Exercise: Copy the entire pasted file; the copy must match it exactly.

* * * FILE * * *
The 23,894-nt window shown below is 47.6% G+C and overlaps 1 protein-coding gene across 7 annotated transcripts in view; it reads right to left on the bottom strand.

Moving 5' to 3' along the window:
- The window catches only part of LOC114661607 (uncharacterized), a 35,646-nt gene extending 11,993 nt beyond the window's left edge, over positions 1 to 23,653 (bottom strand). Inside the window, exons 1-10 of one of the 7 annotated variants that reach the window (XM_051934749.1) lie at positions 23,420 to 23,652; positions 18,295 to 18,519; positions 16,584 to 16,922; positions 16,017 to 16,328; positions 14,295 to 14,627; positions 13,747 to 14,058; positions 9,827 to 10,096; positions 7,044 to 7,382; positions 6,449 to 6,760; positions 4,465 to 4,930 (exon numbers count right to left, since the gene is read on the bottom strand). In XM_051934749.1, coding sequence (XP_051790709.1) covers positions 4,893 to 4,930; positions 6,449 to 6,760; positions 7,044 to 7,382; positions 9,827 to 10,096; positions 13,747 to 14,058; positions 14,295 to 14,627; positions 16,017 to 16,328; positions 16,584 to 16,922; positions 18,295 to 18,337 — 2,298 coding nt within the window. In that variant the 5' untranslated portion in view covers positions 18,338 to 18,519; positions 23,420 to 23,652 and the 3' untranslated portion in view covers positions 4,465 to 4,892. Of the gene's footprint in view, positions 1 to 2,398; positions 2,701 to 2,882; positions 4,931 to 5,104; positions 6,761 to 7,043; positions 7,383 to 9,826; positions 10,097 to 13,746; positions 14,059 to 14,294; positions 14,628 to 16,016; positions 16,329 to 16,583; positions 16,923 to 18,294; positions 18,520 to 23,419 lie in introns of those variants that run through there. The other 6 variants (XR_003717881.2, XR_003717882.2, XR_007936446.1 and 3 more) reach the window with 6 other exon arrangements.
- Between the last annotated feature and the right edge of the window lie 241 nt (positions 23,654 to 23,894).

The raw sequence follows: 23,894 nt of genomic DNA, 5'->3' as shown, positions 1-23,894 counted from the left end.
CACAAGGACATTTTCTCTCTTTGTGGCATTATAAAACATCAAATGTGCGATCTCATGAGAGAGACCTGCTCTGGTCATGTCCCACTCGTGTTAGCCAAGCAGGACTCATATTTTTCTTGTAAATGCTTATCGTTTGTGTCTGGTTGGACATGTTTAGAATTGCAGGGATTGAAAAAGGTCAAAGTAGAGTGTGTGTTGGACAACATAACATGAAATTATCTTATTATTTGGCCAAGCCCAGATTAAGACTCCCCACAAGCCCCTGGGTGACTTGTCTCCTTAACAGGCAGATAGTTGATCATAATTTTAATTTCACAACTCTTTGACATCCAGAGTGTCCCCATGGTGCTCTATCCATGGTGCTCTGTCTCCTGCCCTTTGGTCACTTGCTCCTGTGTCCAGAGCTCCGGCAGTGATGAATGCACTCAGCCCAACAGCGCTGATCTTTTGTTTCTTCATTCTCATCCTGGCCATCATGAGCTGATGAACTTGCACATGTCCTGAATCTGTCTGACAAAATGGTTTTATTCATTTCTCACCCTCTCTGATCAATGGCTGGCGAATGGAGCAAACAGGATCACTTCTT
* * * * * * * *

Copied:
The 23,894-nt window shown below is 47.6% G+C and overlaps 1 protein-coding gene across 7 annotated transcripts in view; it reads right to left on the bottom strand.

Moving 5' to 3' along the window:
- The window catches only part of LOC114661607 (uncharacterized), a 35,646-nt gene extending 11,993 nt beyond the window's left edge, over positions 1 to 23,653 (bottom strand). Inside the window, exons 1-10 of one of the 7 annotated variants that reach the window (XM_051934749.1) lie at positions 23,420 to 23,652; positions 18,295 to 18,519; positions 16,584 to 16,922; positions 16,017 to 16,328; positions 14,295 to 14,627; positions 13,747 to 14,058; positions 9,827 to 10,096; positions 7,044 to 7,382; positions 6,449 to 6,760; positions 4,465 to 4,930 (exon numbers count right to left, since the gene is read on the bottom strand). In XM_051934749.1, coding sequence (XP_051790709.1) covers positions 4,893 to 4,930; positions 6,449 to 6,760; positions 7,044 to 7,382; positions 9,827 to 10,096; positions 13,747 to 14,058; positions 14,295 to 14,627; positions 16,017 to 16,328; positions 16,584 to 16,922; positions 18,295 to 18,337 — 2,298 coding nt within the window. In that variant the 5' untranslated portion in view covers positions 18,338 to 18,519; positions 23,420 to 23,652 and the 3' untranslated portion in view covers positions 4,465 to 4,892. Of the gene's footprint in view, positions 1 to 2,398; positions 2,701 to 2,882; positions 4,931 to 5,104; positions 6,761 to 7,043; positions 7,383 to 9,826; positions 10,097 to 13,746; positions 14,059 to 14,294; positions 14,628 to 16,016; positions 16,329 to 16,583; positions 16,923 to 18,294; positions 18,520 to 23,419 lie in introns of those variants that run through there. The other 6 variants (XR_003717881.2, XR_003717882.2, XR_007936446.1 and 3 more) reach the window with 6 other exon arrangements.
- Between the last annotated feature and the right edge of the window lie 241 nt (positions 23,654 to 23,894).

The raw sequence follows: 23,894 nt of genomic DNA, 5'->3' as shown, positions 1-23,894 counted from the left end.
CACAAGGACATTTTCTCTCTTTGTGGCATTATAAAACATCAAATGTGCGATCTCATGAGAGAGACCTGCTCTGGTCATGTCCCACTCGTGTTAGCCAAGCAGGACTCATATTTTTCTTGTAAATGCTTATCGTTTGTGTCTGGTTGGACATGTTTAGAATTGCAGGGATTGAAAAAGGTCAAAGTAGAGTGTGTGTTGGACAACATAACATGAAATTATCTTATTATTTGGCCAAGCCCAGATTAAGACTCCCCACAAGCCCCTGGGTGACTTGTCTCCTTAACAGGCAGATAGTTGATCATAATTTTAATTTCACAACTCTTTGACATCCAGAGTGTCCCCATGGTGCTCTATCCATGGTGCTCTGTCTCCTGCCCTTTGGTCACTTGCTCCTGTGTCCAGAGCTCCGGCAGTGATGAATGCACTCAGCCCAACAGCGCTGATCTTTTGTTTCTTCATTCTCATCCTGGCCATCATGAGCTGATGAACTTGCACATGTCCTGAATCTGTCTGACAAAATGGTTTTATTCATTTCTCACCCTCTCTGATCAATGGCTGGCGAATGGAGCAAACAGGATCACTTCTT